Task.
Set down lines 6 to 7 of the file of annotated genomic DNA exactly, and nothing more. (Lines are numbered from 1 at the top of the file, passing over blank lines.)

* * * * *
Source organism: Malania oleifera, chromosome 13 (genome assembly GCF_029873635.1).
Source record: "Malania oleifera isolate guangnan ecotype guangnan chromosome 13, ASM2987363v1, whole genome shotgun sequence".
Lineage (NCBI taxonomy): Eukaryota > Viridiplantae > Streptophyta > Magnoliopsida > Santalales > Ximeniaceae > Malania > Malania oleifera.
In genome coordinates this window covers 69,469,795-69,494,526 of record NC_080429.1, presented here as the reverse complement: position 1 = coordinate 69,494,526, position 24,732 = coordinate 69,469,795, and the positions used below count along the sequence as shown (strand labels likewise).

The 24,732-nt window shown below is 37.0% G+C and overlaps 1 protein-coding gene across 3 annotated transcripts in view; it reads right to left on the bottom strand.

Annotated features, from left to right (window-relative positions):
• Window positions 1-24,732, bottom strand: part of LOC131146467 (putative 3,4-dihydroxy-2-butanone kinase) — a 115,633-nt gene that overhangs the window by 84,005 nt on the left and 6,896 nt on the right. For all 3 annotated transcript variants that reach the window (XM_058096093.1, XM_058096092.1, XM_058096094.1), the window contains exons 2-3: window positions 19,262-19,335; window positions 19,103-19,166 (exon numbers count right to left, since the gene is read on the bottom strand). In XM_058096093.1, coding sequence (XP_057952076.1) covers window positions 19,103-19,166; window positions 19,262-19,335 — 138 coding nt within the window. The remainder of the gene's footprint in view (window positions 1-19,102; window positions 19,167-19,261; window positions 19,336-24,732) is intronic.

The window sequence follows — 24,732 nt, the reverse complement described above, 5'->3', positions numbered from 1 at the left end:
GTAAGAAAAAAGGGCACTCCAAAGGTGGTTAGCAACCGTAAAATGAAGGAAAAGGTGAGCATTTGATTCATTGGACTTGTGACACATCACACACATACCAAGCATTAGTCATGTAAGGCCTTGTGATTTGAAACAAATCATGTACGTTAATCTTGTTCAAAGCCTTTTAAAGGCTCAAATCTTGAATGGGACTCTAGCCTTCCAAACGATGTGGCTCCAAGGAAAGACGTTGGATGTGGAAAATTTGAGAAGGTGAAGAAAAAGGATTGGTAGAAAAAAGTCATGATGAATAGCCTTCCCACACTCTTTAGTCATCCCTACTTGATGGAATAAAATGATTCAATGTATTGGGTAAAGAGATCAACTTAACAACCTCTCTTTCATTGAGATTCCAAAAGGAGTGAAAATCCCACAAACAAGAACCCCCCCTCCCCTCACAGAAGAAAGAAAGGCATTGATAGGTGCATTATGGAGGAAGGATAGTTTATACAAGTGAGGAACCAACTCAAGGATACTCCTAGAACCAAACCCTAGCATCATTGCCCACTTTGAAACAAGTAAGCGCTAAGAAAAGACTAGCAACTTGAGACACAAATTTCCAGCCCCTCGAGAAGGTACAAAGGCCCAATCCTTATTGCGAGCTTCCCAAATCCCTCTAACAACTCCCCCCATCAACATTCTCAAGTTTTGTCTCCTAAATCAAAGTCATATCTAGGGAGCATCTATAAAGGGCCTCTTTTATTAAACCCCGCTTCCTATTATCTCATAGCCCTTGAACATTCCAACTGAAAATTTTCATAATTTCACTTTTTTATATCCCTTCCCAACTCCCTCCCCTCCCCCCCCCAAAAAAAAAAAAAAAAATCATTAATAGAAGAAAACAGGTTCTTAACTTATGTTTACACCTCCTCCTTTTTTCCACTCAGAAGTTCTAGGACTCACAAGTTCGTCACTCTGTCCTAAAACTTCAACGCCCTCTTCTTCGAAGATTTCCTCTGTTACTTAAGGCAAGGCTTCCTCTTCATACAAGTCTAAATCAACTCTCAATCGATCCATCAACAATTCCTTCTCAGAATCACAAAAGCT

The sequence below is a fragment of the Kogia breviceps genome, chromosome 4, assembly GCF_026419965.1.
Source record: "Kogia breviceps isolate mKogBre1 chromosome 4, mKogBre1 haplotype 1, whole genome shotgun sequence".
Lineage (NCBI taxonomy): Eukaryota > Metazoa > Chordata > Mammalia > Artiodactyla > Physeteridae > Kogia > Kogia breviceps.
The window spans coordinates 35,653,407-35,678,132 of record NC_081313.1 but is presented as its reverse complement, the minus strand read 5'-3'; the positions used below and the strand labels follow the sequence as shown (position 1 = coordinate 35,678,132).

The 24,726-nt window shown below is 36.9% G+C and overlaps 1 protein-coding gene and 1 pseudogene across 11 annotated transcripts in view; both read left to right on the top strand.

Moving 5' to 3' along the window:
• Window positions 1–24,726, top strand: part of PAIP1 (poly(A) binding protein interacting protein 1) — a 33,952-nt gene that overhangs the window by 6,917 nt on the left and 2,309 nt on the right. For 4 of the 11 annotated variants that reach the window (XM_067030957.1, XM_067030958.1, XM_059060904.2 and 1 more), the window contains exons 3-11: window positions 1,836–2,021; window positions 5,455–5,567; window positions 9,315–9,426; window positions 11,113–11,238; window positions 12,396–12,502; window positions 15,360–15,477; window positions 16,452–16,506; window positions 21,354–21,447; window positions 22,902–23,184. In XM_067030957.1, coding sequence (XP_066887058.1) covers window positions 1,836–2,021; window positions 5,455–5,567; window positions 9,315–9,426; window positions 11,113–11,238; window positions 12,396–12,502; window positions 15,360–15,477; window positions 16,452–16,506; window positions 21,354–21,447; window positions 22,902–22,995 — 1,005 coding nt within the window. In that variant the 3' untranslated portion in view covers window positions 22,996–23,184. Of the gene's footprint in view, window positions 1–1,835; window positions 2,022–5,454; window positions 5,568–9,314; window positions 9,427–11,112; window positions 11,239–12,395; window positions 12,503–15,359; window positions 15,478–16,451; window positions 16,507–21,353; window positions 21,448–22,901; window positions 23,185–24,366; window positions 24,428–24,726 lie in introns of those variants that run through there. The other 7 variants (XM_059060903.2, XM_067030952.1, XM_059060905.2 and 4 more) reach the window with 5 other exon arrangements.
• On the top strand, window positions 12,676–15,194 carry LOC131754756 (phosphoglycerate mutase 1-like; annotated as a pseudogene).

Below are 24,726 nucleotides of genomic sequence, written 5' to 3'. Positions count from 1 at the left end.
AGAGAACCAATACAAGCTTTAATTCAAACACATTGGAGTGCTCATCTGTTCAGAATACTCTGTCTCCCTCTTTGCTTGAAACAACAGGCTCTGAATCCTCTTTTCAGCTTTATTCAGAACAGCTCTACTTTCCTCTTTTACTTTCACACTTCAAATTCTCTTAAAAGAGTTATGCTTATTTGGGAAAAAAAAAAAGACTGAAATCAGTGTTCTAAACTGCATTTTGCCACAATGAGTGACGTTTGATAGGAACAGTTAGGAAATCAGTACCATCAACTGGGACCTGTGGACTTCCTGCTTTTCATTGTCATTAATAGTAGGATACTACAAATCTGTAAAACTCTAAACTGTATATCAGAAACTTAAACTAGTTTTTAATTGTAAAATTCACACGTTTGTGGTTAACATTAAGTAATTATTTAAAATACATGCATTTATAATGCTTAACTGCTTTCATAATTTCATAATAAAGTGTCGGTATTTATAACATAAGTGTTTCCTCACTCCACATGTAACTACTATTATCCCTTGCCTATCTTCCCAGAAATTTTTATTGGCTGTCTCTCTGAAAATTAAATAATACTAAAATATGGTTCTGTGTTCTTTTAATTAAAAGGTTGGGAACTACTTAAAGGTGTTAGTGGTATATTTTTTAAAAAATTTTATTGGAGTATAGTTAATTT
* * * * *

Annotated features, from left to right (window-relative positions):
• Window positions 1-24,732, bottom strand: part of LOC131146467 (putative 3,4-dihydroxy-2-butanone kinase) — a 115,633-nt gene that overhangs the window by 84,005 nt on the left and 6,896 nt on the right. For all 3 annotated transcript variants that reach the window (XM_058096093.1, XM_058096092.1, XM_058096094.1), the window contains exons 2-3: window positions 19,262-19,335; window positions 19,103-19,166 (exon numbers count right to left, since the gene is read on the bottom strand). In XM_058096093.1, coding sequence (XP_057952076.1) covers window positions 19,103-19,166; window positions 19,262-19,335 — 138 coding nt within the window. The remainder of the gene's footprint in view (window positions 1-19,102; window positions 19,167-19,261; window positions 19,336-24,732) is intronic.